Hansen, R. J., & Kamp, P. J. J. (2004). Late Miocene to early Pliocene stratigraphic record in northern Taranaki Basin: Condensed sedimentation ahead of Northern Graben extension and progradation of the modern continental margin. New Zealand Journal of Geology & Geophysics. 47(4), 645-662.
Permanent Research Commons link: http://hdl.handle.net/10289/145
The middle Pliocene-Pleistocene progradation of the Giant Foresets Formation in Taranaki Basin built up the modern continental margin offshore from western North Island. The late Miocene to early Pliocene interval preceding this progradation was characterised in northern Taranaki Basin by the accumulation of hemipelagic mudstone (Manganui Formation), volcaniclastic sediments (Mohakatino Formation), and marl (Ariki Formation), all at bathyal depths. The Manganui Formation has generally featureless wireline log signatures and moderate to low amplitude seismic reflection characteristics. Mohakatino Formation is characterised by a sharp decrease in the GR log value at its base, a blocky GR log motif reflecting sandstone packets, and erratic resistivity logs. Seismic profiles show bold laterally continuous reflectors. The Ariki Formation has a distinctive barrel-shaped to blocky GR log motif. This signature is mirrored by the SP log and often by an increase in resistivity values through this interval. The Ariki Formation comprises (calcareous) marl made up of abundant planktic foraminifera, is 109 m thick in Ariki-1, and accumulated over parts of the Western Stable Platform and beneath the fill of the Northern Graben. It indicates condensed sedimentation reflecting the distance of the northern region from the contemporary continental margin to the south.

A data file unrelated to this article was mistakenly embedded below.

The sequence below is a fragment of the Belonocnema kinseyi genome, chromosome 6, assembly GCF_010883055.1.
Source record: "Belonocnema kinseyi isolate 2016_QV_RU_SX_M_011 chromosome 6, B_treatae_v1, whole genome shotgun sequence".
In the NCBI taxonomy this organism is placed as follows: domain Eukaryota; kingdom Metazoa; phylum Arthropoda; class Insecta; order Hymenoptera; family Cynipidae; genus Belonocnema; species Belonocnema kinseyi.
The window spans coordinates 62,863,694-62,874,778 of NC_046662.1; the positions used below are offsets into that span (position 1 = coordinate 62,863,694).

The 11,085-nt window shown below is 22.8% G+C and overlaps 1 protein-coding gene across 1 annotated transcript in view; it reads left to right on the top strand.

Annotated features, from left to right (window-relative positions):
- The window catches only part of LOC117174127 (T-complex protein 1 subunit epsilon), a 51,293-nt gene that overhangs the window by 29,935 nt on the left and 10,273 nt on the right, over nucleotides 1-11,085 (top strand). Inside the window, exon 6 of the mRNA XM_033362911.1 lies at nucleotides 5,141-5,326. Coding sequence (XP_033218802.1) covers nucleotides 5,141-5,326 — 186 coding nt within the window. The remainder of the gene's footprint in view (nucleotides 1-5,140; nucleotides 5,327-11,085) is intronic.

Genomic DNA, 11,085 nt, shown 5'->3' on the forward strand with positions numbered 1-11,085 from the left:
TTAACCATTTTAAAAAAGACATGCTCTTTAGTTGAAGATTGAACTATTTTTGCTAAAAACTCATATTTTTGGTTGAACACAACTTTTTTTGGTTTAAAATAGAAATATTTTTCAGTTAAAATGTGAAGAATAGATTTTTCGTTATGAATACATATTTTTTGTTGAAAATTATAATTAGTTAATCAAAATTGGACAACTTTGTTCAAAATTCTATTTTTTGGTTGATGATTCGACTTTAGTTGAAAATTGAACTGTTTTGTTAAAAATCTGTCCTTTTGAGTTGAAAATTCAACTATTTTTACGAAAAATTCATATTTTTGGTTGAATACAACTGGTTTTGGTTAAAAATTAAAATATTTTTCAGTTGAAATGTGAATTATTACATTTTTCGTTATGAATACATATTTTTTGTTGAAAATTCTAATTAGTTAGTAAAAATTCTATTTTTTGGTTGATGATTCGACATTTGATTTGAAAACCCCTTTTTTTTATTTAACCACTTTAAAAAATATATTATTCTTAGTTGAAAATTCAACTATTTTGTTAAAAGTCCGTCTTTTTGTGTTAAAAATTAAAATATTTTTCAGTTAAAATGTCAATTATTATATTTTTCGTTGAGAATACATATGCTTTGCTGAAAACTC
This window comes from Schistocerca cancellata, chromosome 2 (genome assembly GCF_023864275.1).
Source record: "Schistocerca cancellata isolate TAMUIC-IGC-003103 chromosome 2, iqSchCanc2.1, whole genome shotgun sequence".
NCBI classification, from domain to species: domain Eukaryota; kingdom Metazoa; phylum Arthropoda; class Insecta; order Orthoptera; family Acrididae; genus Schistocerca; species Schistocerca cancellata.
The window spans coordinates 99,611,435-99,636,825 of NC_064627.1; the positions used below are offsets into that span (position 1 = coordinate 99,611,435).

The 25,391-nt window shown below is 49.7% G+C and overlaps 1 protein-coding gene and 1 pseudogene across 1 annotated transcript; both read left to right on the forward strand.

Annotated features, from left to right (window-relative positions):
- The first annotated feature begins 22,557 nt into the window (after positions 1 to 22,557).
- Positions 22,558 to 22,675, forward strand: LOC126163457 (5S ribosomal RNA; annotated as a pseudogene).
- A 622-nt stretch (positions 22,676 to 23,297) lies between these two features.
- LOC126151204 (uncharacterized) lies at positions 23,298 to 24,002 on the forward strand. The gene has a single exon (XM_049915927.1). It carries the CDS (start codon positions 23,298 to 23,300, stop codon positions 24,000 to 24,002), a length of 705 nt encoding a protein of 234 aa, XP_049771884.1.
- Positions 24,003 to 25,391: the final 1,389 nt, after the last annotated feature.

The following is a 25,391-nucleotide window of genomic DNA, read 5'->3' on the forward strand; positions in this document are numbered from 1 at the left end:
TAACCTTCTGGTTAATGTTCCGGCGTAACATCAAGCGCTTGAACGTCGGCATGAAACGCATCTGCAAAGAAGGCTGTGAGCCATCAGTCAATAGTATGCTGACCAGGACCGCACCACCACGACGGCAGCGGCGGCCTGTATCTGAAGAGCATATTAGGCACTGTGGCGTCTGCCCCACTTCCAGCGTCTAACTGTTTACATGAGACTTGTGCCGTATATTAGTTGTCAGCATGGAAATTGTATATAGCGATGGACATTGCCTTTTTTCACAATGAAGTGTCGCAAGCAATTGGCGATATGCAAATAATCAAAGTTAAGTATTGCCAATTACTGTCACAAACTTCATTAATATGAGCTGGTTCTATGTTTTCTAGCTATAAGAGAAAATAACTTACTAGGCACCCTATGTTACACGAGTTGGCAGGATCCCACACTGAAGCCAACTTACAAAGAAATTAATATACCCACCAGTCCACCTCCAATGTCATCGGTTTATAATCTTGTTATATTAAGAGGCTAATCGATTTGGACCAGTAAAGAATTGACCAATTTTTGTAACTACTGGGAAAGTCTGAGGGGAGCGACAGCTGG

This article has been published in the New Zealand Journal of Geology and Geophysics. (c) 2004 Royal Society of New Zealand.